Superior cerebellar artery infarction


  • A 64 years old man
  • Underlying HPT, DM and old CVA
  • Complaint sudden onset giddiness, vomiting and nausea, tinnitus, unsteady gait with tendency to fall to left side.
  • Clinically: no neurological deficits, no cerebellar sign/nystagmus
  • CT scan was normal
MRI brain (A) axial T1WI, (B) axial T2WI and (C) coronal FLAIR
Axial MRI brain DWI/ADC sequences at different levels

MRI findings:

  • There is a large wedge shaped area of abnormal signal involving both grey and white matter of superior left cerebellar hemisphere.
  • It is hypointense to surrounding grey matter on T1WI, hyperintense on T2WI and FLAIR, demonstrates diffusion restriction, and is associated with effacement of adjacent sulci.
  • No compression of adjacent 4th ventricle.
  • No blooming artefact on GRE to suggest haemorrhage within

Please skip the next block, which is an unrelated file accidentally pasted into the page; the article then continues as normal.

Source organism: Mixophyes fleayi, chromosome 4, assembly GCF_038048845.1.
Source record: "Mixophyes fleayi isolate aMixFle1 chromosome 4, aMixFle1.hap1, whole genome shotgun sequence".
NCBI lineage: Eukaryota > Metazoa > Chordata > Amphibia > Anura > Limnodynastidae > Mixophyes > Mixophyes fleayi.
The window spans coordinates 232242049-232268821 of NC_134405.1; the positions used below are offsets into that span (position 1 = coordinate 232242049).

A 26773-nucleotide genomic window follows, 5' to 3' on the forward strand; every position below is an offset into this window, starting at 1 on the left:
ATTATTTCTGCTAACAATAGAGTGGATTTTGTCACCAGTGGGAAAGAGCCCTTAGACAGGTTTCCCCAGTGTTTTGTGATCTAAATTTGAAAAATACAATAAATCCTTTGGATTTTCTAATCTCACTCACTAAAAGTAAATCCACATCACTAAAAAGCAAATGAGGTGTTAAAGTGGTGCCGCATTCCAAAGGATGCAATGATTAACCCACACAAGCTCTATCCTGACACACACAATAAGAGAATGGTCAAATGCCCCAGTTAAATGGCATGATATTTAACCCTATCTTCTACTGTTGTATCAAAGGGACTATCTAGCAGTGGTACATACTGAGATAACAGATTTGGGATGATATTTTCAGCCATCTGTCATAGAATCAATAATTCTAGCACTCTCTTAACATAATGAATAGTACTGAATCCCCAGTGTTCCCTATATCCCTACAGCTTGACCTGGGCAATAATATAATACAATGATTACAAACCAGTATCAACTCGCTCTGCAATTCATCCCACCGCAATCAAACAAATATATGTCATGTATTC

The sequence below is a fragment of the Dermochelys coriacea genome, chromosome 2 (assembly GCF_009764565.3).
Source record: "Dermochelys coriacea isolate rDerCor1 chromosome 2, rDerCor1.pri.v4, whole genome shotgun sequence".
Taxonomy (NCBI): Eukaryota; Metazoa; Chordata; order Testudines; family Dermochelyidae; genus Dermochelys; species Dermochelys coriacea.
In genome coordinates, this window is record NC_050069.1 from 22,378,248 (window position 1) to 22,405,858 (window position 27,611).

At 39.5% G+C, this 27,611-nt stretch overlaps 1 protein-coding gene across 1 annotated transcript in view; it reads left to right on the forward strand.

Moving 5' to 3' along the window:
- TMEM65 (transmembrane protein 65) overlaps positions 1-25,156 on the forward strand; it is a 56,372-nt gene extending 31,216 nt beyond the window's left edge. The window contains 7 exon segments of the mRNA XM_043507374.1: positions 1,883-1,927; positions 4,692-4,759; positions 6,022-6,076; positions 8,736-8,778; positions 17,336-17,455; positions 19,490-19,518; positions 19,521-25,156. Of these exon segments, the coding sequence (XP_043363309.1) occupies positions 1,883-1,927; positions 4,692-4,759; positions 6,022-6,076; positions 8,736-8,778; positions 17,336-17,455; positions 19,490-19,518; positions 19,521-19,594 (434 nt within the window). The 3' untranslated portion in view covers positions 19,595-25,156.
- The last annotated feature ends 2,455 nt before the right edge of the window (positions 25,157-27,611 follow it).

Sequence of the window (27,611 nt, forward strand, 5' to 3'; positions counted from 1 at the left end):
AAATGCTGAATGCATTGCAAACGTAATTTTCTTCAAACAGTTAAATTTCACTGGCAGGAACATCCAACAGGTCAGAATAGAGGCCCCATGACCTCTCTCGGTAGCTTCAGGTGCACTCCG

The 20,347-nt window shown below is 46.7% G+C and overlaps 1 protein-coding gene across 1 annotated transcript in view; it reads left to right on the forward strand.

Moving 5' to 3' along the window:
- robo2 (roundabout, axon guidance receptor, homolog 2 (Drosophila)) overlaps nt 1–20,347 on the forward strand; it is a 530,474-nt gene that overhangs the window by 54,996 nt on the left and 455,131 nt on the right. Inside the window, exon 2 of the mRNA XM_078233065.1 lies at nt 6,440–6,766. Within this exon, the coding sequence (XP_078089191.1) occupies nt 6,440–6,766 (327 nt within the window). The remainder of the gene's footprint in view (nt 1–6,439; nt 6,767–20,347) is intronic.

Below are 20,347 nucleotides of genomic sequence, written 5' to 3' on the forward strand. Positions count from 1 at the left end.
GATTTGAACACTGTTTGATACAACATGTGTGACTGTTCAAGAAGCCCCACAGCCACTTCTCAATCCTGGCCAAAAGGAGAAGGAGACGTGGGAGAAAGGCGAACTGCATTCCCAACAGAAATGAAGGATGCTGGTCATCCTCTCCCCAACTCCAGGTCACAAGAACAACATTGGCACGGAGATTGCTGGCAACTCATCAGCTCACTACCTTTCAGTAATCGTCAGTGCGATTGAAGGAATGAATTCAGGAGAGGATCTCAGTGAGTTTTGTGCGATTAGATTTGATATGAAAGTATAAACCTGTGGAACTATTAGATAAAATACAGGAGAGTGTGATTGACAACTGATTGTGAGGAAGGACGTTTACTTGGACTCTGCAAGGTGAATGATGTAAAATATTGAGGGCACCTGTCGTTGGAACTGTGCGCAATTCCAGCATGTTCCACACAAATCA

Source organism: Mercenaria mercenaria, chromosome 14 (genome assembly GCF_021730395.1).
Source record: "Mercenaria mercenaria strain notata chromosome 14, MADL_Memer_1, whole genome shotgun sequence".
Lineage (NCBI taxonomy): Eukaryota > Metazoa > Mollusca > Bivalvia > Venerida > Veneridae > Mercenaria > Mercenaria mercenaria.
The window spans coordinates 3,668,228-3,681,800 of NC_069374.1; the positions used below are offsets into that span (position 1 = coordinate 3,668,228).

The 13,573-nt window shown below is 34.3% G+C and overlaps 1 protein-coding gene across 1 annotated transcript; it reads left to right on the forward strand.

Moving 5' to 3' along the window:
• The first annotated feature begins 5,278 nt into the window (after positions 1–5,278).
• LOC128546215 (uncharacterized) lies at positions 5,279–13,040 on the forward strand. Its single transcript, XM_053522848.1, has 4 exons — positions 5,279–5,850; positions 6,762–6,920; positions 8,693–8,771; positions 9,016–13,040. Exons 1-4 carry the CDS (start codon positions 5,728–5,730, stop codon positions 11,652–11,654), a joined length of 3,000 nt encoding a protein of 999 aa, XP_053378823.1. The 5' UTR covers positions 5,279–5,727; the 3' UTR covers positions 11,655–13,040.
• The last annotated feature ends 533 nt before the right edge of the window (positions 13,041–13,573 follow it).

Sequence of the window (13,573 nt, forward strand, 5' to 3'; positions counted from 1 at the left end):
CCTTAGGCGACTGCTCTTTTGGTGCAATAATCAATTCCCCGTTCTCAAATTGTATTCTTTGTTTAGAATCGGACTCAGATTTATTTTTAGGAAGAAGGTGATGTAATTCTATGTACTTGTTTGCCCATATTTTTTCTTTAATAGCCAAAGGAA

Diagnosis: Acute infarction of left superior cebellar territory.


  • Superior cerebellar artery arises near the termination of the basilar artery
  • It supplies superior part of the cerebellum, cerebellar vermis and part of the midbrain
  • Imaging features of stroke involve these regions
  • Occlusion at the origin of the artery produces the classic presentation of ipsilateral cerebellar (ataxia, dysarthria, nystagmus) and brainstem (Horner’s syndrome) signs associated with a contralateral dissociated sensory impairment.
  • Peripheral occlusion presents with solely ipsilateral cerebellar signs
Author: radhianahassan